In a message dated 9/20/98 8:35:51 PM, firstname.lastname@example.org wrote:
>The genetic code was discovered 40 years ago but recently evidence has
>been found that a much higher genetic language must also exist.
>Walter Gehring of the University of Basel in Switzerland found a gene
>that's crucial for the development of eyes in mice, he put that mouse
>gene into the leg of a fly embryo. When it became an adult the fly had
>a normal sized perfectly formed eye on its leg. The really amazing
>thing is that it was a perfectly normal compound fruit fry eye, not a
>vastly different mouse type eye, even though it was a mouse gene. This
>gene must be a sentence in a language much more abstract than the
>genetic code and it must say "build an eye here", but it doesn't bother
>to say exactly how to build it. It can't deal with the billions of
>different reactions in protein synthesis that must occur, it can't even
>worry about gross anatomy, it just says "build an eye here" and leaves
>the details to other parts of the cell mechanism. It's amazing that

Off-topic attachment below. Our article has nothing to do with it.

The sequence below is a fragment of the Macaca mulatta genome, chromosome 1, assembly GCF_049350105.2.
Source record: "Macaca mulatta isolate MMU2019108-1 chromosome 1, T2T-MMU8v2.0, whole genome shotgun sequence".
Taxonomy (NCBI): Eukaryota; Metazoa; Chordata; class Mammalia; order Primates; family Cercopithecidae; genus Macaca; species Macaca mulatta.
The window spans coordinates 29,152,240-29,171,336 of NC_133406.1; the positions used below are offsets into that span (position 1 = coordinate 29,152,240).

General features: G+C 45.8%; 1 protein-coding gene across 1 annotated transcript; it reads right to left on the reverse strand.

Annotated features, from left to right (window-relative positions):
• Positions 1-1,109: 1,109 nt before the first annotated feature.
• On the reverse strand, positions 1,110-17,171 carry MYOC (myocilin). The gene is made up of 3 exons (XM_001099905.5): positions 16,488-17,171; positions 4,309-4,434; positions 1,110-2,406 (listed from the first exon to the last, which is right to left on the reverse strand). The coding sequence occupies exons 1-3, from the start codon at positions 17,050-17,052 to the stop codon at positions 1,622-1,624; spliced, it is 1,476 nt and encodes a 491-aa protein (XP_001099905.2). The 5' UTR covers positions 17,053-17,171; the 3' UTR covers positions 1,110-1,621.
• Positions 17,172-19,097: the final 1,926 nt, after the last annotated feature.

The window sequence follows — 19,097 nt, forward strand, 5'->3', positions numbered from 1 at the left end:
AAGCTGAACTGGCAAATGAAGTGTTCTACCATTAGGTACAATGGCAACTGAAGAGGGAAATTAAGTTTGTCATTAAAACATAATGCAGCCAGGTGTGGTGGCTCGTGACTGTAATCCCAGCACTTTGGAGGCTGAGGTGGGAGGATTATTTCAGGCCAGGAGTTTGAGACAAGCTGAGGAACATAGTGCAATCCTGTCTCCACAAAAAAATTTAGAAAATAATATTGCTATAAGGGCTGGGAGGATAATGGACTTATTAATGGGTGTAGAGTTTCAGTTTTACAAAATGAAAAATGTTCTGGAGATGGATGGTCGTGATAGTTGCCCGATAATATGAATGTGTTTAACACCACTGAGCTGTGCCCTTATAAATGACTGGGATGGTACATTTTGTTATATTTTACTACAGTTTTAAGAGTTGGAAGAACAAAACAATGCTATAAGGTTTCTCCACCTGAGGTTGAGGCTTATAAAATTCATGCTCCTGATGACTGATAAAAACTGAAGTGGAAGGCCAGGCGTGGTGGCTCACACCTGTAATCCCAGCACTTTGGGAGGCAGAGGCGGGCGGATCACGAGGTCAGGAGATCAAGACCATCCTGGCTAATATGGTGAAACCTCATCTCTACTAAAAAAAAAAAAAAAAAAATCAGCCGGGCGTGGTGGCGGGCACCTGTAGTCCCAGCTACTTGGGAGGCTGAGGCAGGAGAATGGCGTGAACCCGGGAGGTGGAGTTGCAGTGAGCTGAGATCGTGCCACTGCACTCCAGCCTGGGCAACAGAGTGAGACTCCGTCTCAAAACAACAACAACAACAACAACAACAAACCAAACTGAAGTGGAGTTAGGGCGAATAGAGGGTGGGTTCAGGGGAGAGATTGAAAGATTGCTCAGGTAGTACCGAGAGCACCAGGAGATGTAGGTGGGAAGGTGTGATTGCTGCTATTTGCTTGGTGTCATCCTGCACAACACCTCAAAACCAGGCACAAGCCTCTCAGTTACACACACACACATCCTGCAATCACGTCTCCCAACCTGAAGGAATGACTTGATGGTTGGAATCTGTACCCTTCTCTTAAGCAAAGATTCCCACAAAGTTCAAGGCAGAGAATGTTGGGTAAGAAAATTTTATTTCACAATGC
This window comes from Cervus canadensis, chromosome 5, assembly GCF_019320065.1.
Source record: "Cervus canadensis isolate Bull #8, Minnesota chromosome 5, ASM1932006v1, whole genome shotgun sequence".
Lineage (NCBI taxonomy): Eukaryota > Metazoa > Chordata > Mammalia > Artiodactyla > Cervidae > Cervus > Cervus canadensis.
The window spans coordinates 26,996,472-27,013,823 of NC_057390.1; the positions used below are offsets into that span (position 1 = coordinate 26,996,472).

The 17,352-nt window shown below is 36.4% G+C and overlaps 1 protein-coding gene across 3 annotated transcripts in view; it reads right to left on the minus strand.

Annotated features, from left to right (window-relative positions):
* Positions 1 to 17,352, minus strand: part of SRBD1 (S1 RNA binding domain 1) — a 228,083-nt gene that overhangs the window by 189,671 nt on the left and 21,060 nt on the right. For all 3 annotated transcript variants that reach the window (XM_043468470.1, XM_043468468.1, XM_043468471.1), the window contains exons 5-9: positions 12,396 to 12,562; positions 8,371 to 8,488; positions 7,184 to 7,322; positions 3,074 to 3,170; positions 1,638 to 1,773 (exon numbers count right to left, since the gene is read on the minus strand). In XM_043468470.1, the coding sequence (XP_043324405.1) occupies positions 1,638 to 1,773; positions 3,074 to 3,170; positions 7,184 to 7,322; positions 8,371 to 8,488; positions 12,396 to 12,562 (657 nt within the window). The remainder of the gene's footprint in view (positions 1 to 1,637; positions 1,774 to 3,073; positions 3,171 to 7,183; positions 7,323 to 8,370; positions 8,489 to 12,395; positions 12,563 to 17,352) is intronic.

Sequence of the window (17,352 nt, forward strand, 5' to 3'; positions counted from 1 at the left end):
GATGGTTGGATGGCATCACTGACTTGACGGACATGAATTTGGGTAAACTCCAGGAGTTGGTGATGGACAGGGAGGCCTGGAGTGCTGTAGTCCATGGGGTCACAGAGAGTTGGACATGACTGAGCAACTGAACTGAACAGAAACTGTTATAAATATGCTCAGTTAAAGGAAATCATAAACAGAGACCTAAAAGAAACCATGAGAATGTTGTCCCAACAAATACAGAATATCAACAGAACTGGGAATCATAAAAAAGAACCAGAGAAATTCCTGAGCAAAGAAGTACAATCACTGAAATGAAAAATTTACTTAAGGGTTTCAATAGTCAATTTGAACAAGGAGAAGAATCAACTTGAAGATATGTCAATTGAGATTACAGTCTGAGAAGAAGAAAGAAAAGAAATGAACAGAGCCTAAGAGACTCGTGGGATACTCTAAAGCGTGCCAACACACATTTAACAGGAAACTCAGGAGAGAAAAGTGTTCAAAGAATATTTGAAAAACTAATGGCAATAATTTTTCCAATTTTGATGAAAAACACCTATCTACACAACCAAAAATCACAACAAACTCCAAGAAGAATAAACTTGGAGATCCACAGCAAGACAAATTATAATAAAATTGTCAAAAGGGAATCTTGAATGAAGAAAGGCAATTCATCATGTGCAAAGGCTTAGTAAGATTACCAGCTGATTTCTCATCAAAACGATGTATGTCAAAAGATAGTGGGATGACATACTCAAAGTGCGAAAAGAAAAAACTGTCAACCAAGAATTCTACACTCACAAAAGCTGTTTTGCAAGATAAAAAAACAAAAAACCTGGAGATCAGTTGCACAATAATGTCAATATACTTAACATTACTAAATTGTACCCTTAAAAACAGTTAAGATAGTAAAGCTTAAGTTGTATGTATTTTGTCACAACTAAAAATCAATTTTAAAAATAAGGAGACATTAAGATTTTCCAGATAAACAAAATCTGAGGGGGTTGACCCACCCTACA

>organisms as different as a fly and a mouse, who's last common ancestor
>lived 500 million years ago, nevertheless use the same high level
>language. The much lower level genetic code is also universal, I guess
>when nature establishes a standard it finds it almost impossible to
It's not a "higher level code" or anything like that. The similarity between different high-level developmental control genes just reflects the extreme difficulty of changing anything essential to the organism's survival.
>These genes are few in number but they're what makes us human, and they
>must be written in the same abstract high level language that Gehring
I hope Gehring didn't claim to have found an abstract high level language in the genome, because he didn't. Anyway, it's not the highly conserved genes that differentiate us from the chimp - they don't distinguish us from anything. It's almost a parlor game with molecular biologists to stick human genes in things like yeast and nematodes to show they still work.